James Stewart is a bit too goofy to stand out for anything more than his gangly build in this, his first feature after previously having appeared in one short. If he weren’t familiar ole Jimmy Stewart we wouldn’t even remember he was there because Spencer Tracy does what he’s supposed to do and dominates throughout The Murder Man, elevating it above typical B-mystery fare in doing so.
Tracy plays Steve Grey with a bitterness that is foreign to MGM leading men to this time. Gable might get pissed, Montgomery pissy, and Powell never anything more than mildly irked, but Tracy presents a frightening sort of anger that always seems as though it’s about to boil the lid off the pot. His best scene comes when Grey is called back from a sabbatical to interview Mander at the death house. While the inmate is upset by the choice of reporter, the reporter is seething. His jaw clenched and teeth grinding, Steve explains why Mander deserves what he’s going to get. Steve then returns to the office where he guzzles booze while trying to nail down the story. By this point Steve is so worked up that he even snaps at the ever supportive Mary, the Virginia Bruce character. She’s hurt after being spurned by him and reduced to a frazzled bundle of nerves, unlike the usual teary distress caused by a movie’s romantic complications. But then Steve Grey is not your run-of-the-mill leading character.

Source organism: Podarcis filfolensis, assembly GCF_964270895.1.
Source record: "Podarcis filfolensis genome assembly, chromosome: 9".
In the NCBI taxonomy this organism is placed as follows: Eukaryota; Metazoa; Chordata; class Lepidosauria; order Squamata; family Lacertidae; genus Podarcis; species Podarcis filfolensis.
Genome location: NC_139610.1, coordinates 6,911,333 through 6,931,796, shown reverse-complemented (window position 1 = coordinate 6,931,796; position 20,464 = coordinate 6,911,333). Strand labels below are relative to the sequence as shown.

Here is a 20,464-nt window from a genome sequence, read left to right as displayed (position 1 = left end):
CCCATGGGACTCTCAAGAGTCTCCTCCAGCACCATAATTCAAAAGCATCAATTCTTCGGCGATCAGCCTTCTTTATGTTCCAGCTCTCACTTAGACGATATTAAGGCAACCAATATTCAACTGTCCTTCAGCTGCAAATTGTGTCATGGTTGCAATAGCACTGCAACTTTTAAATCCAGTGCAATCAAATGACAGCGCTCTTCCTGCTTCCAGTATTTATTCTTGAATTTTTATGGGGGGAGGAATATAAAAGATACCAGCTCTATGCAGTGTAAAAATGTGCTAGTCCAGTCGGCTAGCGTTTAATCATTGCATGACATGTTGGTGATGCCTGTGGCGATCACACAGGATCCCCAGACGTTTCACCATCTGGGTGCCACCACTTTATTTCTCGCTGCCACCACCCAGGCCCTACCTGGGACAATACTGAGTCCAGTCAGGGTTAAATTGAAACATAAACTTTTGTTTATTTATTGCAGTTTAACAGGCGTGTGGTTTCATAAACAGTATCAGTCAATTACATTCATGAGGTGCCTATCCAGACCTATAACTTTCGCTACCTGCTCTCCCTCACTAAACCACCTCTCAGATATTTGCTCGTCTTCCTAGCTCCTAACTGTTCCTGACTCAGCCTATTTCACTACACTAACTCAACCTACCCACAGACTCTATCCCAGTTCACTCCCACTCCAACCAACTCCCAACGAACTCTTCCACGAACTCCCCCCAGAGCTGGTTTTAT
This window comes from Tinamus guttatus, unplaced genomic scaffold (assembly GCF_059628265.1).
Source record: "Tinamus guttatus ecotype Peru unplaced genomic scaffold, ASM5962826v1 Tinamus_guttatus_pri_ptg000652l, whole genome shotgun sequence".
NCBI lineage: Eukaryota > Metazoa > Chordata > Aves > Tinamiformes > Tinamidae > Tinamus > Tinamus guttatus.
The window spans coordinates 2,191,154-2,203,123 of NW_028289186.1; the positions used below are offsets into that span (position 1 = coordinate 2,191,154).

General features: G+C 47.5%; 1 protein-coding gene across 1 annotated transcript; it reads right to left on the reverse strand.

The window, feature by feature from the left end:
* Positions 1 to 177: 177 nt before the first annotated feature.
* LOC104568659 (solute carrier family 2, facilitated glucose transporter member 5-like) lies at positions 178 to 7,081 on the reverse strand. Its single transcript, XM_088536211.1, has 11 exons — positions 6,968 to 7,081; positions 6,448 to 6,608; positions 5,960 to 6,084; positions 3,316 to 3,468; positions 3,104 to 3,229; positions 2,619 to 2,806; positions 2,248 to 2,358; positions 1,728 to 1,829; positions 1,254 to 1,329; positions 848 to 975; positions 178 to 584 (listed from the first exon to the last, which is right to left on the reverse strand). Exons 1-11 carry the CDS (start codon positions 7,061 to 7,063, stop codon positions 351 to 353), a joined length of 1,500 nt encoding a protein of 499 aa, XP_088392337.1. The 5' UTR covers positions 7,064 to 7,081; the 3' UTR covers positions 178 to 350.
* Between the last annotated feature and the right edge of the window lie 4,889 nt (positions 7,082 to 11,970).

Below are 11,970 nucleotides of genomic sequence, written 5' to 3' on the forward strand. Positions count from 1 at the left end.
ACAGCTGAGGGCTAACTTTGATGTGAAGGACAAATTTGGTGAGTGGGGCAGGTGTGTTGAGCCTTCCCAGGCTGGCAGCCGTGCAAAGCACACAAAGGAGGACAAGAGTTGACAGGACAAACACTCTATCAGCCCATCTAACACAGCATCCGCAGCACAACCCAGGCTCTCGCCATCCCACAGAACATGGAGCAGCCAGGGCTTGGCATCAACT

The Murder Man is most often singled out as being James Stewart’s debut feature, but curiosity seekers only interested in that facet of the movie will likely be disappointed. It’s more important as Spencer Tracy’s first film under contract to MGM. After Tracy and MGM agreed on a generous contract that quickly proved mutually beneficial, the actor had to go back to Fox and get out of his contract with them (Curtis 259). That deal was easily enough severed with the promise of Tracy making himself available for one more film at Fox within the next year, an option Darryl F. Zanuck didn’t bother exercising during the busy transitional period after Fox merged with his 20th Century film company (Curtis 365). Irving Thalberg originally planned to start out Tracy at MGM opposite Jean Harlow in Riffraff, but when that production was delayed Tracy first wound up in The Murder Man.